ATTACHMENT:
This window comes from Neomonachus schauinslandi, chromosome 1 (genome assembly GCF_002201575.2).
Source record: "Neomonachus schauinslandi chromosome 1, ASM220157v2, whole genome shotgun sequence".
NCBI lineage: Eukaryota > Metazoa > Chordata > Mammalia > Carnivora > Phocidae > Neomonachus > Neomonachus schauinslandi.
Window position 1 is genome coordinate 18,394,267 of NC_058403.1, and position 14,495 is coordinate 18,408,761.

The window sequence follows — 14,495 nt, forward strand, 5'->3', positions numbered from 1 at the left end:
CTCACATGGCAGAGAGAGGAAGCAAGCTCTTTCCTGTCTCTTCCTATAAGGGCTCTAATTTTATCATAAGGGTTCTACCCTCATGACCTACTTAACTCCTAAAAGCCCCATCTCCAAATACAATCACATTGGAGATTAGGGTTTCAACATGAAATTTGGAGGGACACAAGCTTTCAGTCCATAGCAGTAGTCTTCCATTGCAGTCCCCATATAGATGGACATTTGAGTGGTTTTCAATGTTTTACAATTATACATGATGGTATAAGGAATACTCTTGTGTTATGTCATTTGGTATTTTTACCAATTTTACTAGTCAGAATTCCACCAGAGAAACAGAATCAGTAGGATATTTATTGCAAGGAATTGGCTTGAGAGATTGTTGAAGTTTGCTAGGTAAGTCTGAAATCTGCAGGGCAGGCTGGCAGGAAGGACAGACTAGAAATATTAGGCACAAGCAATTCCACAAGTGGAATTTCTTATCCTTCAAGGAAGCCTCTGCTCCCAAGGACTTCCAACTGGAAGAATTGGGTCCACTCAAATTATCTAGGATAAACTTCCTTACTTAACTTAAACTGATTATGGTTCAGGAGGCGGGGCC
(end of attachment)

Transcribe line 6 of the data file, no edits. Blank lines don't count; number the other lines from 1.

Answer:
CTCACATGGCAGAGAGAGGAAGCAAGCTCTTTCCTGTCTCTTCCTATAAGGGCTCTAATTTTATCATAAGGGTTCTACCCTCATGACCTACTTAACTCCTAAAAGCCCCATCTCCAAATACAATCACATTGGAGATTAGGGTTTCAACATGAAATTTGGAGGGACACAAGCTTTCAGTCCATAGCAGTAGTCTTCCATTGCAGTCCCCATATAGATGGACATTTGAGTGGTTTTCAATGTTTTACAATTATACATGATGGTATAAGGAATACTCTTGTGTTATGTCATTTGGTATTTTTACCAATTTTACTAGTCAGAATTCCACCAGAGAAACAGAATCAGTAGGATATTTATTGCAAGGAATTGGCTTGAGAGATTGTTGAAGTTTGCTAGGTAAGTCTGAAATCTGCAGGGCAGGCTGGCAGGAAGGACAGACTAGAAATATTAGGCACAAGCAATTCCACAAGTGGAATTTCTTATCCTTCAAGGAAGCCTCTGCTCCCAAGGACTTCCAACTGGAAGAATTGGGTCCACTCAAATTATCTAGGATAAACTTCCTTACTTAACTTAAACTGATTATGGTTCAGGAGGCGGGGCC